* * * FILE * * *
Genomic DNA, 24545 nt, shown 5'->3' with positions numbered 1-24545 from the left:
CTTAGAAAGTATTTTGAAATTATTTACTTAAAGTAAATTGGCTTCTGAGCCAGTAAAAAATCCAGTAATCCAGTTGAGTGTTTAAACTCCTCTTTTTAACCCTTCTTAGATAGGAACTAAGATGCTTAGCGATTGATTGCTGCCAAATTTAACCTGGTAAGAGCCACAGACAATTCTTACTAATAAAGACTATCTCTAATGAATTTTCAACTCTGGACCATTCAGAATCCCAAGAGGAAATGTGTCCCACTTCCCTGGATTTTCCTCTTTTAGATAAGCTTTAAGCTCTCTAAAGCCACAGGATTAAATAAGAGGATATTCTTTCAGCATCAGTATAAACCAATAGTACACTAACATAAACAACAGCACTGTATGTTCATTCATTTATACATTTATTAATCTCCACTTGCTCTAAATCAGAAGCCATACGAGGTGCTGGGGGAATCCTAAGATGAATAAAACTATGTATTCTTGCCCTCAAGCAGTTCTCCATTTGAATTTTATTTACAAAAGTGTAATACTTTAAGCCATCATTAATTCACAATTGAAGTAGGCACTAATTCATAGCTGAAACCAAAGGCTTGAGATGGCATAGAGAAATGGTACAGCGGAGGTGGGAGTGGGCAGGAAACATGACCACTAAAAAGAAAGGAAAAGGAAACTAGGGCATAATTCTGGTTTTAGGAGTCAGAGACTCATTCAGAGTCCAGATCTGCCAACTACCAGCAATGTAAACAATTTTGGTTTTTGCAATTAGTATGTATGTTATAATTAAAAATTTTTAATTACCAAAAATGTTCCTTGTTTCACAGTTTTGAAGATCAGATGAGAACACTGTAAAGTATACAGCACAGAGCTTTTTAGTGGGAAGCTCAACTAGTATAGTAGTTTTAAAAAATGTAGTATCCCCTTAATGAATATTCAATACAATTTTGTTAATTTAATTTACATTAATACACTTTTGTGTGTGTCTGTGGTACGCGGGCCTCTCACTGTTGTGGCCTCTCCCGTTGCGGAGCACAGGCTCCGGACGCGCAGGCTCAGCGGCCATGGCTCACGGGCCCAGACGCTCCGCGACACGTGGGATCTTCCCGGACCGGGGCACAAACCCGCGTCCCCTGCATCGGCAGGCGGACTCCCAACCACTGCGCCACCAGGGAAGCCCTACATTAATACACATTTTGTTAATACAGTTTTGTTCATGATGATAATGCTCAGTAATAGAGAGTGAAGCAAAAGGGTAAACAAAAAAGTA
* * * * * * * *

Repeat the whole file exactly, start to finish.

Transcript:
Genomic DNA, 24545 nt, shown 5'->3' with positions numbered 1-24545 from the left:
CTTAGAAAGTATTTTGAAATTATTTACTTAAAGTAAATTGGCTTCTGAGCCAGTAAAAAATCCAGTAATCCAGTTGAGTGTTTAAACTCCTCTTTTTAACCCTTCTTAGATAGGAACTAAGATGCTTAGCGATTGATTGCTGCCAAATTTAACCTGGTAAGAGCCACAGACAATTCTTACTAATAAAGACTATCTCTAATGAATTTTCAACTCTGGACCATTCAGAATCCCAAGAGGAAATGTGTCCCACTTCCCTGGATTTTCCTCTTTTAGATAAGCTTTAAGCTCTCTAAAGCCACAGGATTAAATAAGAGGATATTCTTTCAGCATCAGTATAAACCAATAGTACACTAACATAAACAACAGCACTGTATGTTCATTCATTTATACATTTATTAATCTCCACTTGCTCTAAATCAGAAGCCATACGAGGTGCTGGGGGAATCCTAAGATGAATAAAACTATGTATTCTTGCCCTCAAGCAGTTCTCCATTTGAATTTTATTTACAAAAGTGTAATACTTTAAGCCATCATTAATTCACAATTGAAGTAGGCACTAATTCATAGCTGAAACCAAAGGCTTGAGATGGCATAGAGAAATGGTACAGCGGAGGTGGGAGTGGGCAGGAAACATGACCACTAAAAAGAAAGGAAAAGGAAACTAGGGCATAATTCTGGTTTTAGGAGTCAGAGACTCATTCAGAGTCCAGATCTGCCAACTACCAGCAATGTAAACAATTTTGGTTTTTGCAATTAGTATGTATGTTATAATTAAAAATTTTTAATTACCAAAAATGTTCCTTGTTTCACAGTTTTGAAGATCAGATGAGAACACTGTAAAGTATACAGCACAGAGCTTTTTAGTGGGAAGCTCAACTAGTATAGTAGTTTTAAAAAATGTAGTATCCCCTTAATGAATATTCAATACAATTTTGTTAATTTAATTTACATTAATACACTTTTGTGTGTGTCTGTGGTACGCGGGCCTCTCACTGTTGTGGCCTCTCCCGTTGCGGAGCACAGGCTCCGGACGCGCAGGCTCAGCGGCCATGGCTCACGGGCCCAGACGCTCCGCGACACGTGGGATCTTCCCGGACCGGGGCACAAACCCGCGTCCCCTGCATCGGCAGGCGGACTCCCAACCACTGCGCCACCAGGGAAGCCCTACATTAATACACATTTTGTTAATACAGTTTTGTTCATGATGATAATGCTCAGTAATAGAGAGTGAAGCAAAAGGGTAAACAAAAAAGTA